The position of the Germans with respect to bases was much more fortunate. Besides their airdromes in Sicily and Sardinia, they had at Sidi Ahmed, El Aouina, Sfax, Sousse, and Gabes well-constructed fields, which, in contrast to the muddy tracts of the Allies, were usable throughout the rainy North African winter. These bases were the chief reason for the Luftwaffe’s air superiority: It could station more fighters within range of the Tunisian battlefield than the Allies. The Axis also controlled the well-drained coastal plains, large portions of which were usable without preparation as landing fields. This was a particular advantage for close air support as long as the Luftwaffe had air superiority. Because the Germans could station dive bombers close to the front lines, their ground commanders could quickly receive support from these aircraft, which had little to fear from the distantly based fighters of the Allies. Eisenhower reported on December 4 that air support for his forces had been “insufficient to keep down the hostile strafing and dive-bombing” that had been “largely responsible for breaking up all attempted advances by ground forces.”
The Second World War spread to Africa on June 10, 1940, when the Italian dictator Benito Mussolini led his ill-prepared nation into the conflict. The British rapidly conquered the Italian colonies of Somaliland, Eritrea, and Ethiopia. In early 1941 they routed an Italian army in Cyrenaica and seemed about to conquer Italy’s last African stronghold, Libya. But in reality the North African campaign had just begun, for in February 1941 there came to the aid of the Italians two German divisions under the command of Lt. Gen. Erwin Rommel. Problems of supply plagued Rommel’s Afrika Korps from the first. British ships and aircraft from Egypt and Malta ravaged the convoys that plied the Mediterranean between Italy and the Libyan ports of Tripoli and Benghazi. Rommel nonetheless prevailed for a year and a half. In mid-1942 he seemed on the verge of conquering Egypt until the British Eighth Army under General Sir Claude Auchinleck stopped him in July at the first battle of El Alamein. A renewed bid for Egypt failed the next month at Alam Halfa. Both sides then began to prepare for a decisive contest in the fall.
As the antagonists faced each other uneasily in the Egyptian desert, an Allied expeditionary force assembled in British and American ports. Its destination was the French colonies of Morocco and Algeria, far to Rommel’s rear. The decision to invade Northwest Africa was the result of a long and somewhat acrimonious debate between the British and their American allies. At the ARCADIA Conference, which had convened in Washington on December 22, 1941, Prime Minister Winston S. Churchill and President Franklin D. Roosevelt had approved two strategic plans. The first, BOLERO, had called for a marshaling of forces in Great Britain for an invasion of the Continent. The second, SUPER-GYMNAST had envisioned Anglo-American landings in Northwest Africa to destroy Rommel and block a much-feared German move into Spain.’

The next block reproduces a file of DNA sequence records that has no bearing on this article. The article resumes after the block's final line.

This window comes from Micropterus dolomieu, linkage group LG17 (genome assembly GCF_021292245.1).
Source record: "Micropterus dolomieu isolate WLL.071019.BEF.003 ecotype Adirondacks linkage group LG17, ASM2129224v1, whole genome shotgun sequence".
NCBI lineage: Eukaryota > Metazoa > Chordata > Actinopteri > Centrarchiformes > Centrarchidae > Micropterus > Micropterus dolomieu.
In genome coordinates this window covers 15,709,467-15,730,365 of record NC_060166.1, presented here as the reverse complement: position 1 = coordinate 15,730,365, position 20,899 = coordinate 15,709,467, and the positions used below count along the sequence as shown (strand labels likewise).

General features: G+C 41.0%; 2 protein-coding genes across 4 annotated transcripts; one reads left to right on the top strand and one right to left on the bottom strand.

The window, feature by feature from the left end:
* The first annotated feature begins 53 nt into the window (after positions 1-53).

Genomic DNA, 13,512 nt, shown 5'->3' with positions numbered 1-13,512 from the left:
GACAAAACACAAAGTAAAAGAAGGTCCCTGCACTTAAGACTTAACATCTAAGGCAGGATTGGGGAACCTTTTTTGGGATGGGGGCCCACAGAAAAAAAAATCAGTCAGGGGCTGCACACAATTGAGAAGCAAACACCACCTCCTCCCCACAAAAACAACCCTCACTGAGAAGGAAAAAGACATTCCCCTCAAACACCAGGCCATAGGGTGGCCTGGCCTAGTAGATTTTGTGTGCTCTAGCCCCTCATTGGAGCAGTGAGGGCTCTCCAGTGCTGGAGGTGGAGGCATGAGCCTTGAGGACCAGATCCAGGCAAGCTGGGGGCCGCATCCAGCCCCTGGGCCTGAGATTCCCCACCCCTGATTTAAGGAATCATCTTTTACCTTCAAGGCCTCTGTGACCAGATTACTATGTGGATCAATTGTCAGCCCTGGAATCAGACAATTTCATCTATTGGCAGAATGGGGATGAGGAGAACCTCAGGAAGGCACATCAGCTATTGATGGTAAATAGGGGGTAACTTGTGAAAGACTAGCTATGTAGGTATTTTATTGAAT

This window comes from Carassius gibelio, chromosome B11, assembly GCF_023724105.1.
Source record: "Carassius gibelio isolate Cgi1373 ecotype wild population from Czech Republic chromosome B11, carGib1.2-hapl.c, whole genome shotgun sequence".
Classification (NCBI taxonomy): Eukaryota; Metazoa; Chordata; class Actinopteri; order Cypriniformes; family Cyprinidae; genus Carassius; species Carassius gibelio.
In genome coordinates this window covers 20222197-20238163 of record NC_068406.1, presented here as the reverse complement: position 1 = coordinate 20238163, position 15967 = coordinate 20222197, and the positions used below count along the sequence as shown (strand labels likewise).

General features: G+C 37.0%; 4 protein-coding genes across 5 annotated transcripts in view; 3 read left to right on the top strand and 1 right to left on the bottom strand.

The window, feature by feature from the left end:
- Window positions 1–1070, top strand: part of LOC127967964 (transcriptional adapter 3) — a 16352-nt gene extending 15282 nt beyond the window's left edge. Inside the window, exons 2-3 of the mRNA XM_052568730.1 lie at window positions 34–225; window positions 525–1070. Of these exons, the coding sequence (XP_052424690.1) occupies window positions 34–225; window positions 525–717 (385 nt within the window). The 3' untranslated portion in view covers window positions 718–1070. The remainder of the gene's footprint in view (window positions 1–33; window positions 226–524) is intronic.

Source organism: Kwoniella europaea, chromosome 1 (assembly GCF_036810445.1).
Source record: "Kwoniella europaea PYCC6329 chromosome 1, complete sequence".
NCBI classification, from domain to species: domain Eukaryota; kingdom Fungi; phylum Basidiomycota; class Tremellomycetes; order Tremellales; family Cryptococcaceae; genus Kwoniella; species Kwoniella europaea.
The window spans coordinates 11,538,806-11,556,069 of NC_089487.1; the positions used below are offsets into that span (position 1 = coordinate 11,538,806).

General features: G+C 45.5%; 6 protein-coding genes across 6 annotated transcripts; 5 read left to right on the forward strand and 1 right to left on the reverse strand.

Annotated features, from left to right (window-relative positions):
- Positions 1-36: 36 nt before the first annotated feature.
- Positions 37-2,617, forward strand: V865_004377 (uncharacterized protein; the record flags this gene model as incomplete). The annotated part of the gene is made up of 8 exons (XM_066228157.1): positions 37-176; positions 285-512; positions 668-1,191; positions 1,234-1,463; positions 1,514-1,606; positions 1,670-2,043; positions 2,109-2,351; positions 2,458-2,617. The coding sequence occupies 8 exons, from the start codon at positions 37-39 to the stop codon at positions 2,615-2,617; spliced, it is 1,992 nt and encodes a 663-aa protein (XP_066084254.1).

Washington had soon questioned the feasibility of SUPER-GYMNAST. The Americans argued that the shortage of shipping would so limit the size of the landing force that there was little prospect of success without the support of the French colonial authorities. And it was doubtful, they stressed, that officials of the German-dominated government of Marshal Henri Petain would aid the Allied enterprise. Equally questionable, in the American view, was the assumption that the Spanish would, or could, forestall a German effort to cut the supply lines of the invading force by seizing Gibraltar. That would leave the Allies perilously dependent upon a single railroad line from the distant Atlantic port of Casablanca.
These considerations led the Americans to propose in April 1942 that SUPER-GYMNAST canceled in favor of a maximum effort to invade France in order to relieve German pressure on the Soviet Union. Their plan called for a small invasion in the fall of 1942. This operation, SLEDGEHAMMER, designed only to seize a beachhead. An invasion in overwhelming force, ROUNDUP, was to follow in April 1943. The British agreed to this plan only with serious reservations. In June, Churchill urged that a revised and enlarged SUPER-GYMNAST be substituted for SLEDGEHAMMEHR. He based his plea upon an undeniable fact: The construction of landing craft had lagged so badly that the Allies could land no more than six divisions in France in 1942. Even if so small a force managed to survive, Churchill argued, too few Germans would be drawn from the Eastern Front to help the beleaguered Soviets. Roosevelt, strongly supported by the American Joint Chiefs of Staff, resisted a change of plans. But in July Churchill flatly refused to invade the continent in 1942. From this refusal there could be no appeal, for most of the men for SLEDGEHAMMER would have had to be British. The Americans, anxious to get their army into action and to do something to aid the Soviets, agreed to a rehabilitated SUPER-GYMNAST in 1942, with ROUNDUP to follow in 1943.